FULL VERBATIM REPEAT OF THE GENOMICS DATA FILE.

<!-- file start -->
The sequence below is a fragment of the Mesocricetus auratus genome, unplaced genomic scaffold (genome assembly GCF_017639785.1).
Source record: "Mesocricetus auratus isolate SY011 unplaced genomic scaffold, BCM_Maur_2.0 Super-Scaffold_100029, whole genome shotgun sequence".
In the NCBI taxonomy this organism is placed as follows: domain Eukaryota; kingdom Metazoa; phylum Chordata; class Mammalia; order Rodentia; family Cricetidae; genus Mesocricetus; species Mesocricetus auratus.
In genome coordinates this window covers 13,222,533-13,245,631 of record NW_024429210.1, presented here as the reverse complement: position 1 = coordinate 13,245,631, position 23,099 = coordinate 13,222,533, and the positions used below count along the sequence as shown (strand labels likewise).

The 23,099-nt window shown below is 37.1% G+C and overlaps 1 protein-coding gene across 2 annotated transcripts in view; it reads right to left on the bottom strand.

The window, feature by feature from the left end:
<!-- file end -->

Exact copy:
The sequence below is a fragment of the Mesocricetus auratus genome, unplaced genomic scaffold (genome assembly GCF_017639785.1).
Source record: "Mesocricetus auratus isolate SY011 unplaced genomic scaffold, BCM_Maur_2.0 Super-Scaffold_100029, whole genome shotgun sequence".
In the NCBI taxonomy this organism is placed as follows: domain Eukaryota; kingdom Metazoa; phylum Chordata; class Mammalia; order Rodentia; family Cricetidae; genus Mesocricetus; species Mesocricetus auratus.
In genome coordinates this window covers 13,222,533-13,245,631 of record NW_024429210.1, presented here as the reverse complement: position 1 = coordinate 13,245,631, position 23,099 = coordinate 13,222,533, and the positions used below count along the sequence as shown (strand labels likewise).

The 23,099-nt window shown below is 37.1% G+C and overlaps 1 protein-coding gene across 2 annotated transcripts in view; it reads right to left on the bottom strand.

The window, feature by feature from the left end: